Pylons mark progress of temple
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THE HAGUE, Netherlands Construction of The Hague Netherlands Temple continues following a public ceremony held Dec. 16, 2000, to mark the start of driving pylons into the ground. Like much of the Netherlands, Zoetermeer, a city on the outskirts of The Hague where the temple is located, is below sea level and requires pylons to stabilize structures.
The mayor of Zoetermeer was among the estimated 350 spectators who watched as construction workers, dressed in white overcoats, prepared equipment for the driving of the pylons. When all was ready, the mayor activated the machinery. A large pylon driver began pounding the steel pylons into the ground.
After a few ceremonial ground-shaking jolts, Elder John K. Carmack of the Seventy and president of the Europe Central Area switched off the machine.
Construction of the temple has gained much public and media attention since ground was broken on Aug. 26, 2000. Dutch laws prohibit the construction of buildings that are closed to the public. The government, however, granted an exemption from the law.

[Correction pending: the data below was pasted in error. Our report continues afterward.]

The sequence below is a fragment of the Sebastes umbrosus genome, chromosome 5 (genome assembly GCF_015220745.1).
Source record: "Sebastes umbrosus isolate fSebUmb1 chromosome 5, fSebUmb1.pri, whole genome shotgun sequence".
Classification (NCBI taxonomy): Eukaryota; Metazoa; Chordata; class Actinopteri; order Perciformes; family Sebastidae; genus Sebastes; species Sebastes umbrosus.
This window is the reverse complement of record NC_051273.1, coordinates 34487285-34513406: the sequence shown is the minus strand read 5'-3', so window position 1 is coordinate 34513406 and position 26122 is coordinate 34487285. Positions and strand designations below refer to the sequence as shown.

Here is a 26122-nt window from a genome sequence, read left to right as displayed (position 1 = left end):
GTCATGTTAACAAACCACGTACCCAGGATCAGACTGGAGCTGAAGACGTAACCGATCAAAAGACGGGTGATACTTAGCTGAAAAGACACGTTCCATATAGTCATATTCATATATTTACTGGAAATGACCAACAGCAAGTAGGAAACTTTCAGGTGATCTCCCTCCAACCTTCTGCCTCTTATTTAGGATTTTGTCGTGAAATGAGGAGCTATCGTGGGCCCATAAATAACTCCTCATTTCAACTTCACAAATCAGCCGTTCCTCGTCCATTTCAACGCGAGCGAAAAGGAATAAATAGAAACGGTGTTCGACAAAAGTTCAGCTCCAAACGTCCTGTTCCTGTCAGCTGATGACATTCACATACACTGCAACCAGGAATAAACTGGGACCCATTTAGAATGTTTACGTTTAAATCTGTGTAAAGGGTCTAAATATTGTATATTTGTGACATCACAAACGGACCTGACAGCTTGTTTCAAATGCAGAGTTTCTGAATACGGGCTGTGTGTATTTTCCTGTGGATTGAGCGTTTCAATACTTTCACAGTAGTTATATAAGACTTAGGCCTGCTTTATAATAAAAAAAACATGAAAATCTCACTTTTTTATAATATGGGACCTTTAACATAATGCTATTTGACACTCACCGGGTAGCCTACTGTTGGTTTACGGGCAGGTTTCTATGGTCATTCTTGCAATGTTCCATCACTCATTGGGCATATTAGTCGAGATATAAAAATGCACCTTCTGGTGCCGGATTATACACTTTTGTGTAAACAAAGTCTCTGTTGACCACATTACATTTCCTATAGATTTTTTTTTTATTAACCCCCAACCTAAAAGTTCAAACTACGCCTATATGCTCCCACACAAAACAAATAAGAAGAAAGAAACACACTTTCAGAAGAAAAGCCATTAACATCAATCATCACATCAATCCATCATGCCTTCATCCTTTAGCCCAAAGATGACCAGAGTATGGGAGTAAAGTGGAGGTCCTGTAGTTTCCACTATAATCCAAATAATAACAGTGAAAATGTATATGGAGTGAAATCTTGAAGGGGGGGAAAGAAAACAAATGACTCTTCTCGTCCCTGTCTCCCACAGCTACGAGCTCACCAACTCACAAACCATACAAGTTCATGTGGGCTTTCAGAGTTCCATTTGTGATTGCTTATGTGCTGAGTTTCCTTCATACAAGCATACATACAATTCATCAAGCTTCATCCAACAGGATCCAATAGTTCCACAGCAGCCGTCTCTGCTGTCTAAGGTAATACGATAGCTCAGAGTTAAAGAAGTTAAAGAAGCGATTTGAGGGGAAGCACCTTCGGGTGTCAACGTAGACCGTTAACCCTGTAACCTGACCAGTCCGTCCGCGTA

During groundbreaking ceremonies, Elder Carmack spoke of the sanctity of the day by quoting the praises found in Psalms.
"It is a beautiful area," Elder Carmack said. "The translation of the city's name, 'Zoetermeer' is sweet lake city," he said, drawing a comparison with Salt Lake City.
The temple site is located on ground once owned by another denomination. After the chapel of the former denomination was demolished and excess water was drained, the ground was prepared for the pylons. Once the pylons were driven, the excavation site was filled with water to test the stability of the ground.
The temple is being constructed within the boundaries of the Rotterdam Netherlands Stake, which on March 12, 1961, was the first non-English-speaking stake to be organized.